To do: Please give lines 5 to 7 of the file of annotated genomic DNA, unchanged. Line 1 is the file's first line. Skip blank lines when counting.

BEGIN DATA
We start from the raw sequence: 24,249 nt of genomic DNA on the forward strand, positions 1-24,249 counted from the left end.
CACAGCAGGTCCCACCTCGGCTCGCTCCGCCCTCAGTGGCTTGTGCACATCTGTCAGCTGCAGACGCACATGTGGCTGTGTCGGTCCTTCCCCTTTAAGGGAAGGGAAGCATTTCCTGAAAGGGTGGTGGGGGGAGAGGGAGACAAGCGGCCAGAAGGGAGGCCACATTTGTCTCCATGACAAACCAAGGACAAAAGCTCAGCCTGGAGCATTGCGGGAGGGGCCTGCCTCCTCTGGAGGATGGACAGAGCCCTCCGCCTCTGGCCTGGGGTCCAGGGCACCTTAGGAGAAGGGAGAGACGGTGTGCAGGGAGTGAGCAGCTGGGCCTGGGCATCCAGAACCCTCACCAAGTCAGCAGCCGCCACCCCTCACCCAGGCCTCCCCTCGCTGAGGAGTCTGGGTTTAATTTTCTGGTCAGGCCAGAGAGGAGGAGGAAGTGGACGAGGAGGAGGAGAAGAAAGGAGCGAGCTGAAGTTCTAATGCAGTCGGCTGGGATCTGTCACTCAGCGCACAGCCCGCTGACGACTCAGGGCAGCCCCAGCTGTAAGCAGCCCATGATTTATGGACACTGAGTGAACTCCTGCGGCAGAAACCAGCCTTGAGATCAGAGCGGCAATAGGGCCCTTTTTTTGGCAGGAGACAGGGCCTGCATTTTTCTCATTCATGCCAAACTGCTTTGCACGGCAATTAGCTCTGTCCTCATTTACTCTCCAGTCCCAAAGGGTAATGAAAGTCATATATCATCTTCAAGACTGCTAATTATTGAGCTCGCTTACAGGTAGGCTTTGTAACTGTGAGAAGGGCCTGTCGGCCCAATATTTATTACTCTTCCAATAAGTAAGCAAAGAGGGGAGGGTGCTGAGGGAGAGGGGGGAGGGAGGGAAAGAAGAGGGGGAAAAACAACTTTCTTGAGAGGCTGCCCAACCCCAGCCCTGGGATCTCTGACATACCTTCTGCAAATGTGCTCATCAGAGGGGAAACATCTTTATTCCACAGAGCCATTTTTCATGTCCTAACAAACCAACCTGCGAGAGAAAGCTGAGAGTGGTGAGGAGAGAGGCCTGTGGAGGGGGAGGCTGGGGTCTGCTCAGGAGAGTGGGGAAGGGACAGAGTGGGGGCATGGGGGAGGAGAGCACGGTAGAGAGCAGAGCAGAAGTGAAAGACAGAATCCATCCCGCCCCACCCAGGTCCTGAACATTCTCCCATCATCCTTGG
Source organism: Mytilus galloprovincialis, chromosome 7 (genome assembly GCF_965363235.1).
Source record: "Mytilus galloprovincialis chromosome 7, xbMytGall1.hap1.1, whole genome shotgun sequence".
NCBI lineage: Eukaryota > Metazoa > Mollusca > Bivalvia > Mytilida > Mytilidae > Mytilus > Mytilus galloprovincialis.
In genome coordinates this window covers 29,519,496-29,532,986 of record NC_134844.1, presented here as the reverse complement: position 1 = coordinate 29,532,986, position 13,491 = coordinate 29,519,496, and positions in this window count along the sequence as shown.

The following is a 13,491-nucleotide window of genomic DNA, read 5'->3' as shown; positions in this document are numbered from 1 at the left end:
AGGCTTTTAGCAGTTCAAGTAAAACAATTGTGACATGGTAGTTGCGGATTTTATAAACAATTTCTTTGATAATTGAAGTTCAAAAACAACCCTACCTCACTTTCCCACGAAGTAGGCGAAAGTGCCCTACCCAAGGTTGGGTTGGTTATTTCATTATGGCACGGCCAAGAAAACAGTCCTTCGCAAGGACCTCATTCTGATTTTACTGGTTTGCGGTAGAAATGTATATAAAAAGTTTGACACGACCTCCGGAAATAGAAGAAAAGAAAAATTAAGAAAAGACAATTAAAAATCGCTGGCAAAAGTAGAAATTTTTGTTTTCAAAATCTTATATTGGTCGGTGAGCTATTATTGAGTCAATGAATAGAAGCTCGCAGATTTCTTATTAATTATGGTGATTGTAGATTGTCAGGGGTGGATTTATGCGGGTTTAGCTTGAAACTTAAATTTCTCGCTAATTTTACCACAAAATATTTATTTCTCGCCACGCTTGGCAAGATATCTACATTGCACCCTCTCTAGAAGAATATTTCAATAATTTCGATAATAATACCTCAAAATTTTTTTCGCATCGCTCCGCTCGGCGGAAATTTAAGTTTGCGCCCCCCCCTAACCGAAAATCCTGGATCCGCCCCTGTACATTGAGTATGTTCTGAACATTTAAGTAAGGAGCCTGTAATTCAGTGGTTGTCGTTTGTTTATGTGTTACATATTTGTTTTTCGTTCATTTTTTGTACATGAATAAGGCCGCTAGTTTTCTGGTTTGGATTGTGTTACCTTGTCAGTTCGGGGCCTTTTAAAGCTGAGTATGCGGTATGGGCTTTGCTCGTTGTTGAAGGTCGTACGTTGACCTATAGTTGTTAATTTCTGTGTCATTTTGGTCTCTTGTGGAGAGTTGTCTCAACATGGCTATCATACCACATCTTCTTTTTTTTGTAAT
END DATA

NCBI lineage: Eukaryota > Metazoa > Mollusca > Bivalvia > Mytilida > Mytilidae > Mytilus > Mytilus galloprovincialis.
In genome coordinates this window covers 29,519,496-29,532,986 of record NC_134844.1, presented here as the reverse complement: position 1 = coordinate 29,532,986, position 13,491 = coordinate 29,519,496, and positions in this window count along the sequence as shown.

The following is a 13,491-nucleotide window of genomic DNA, read 5'->3' as shown; positions in this document are numbered from 1 at the left end: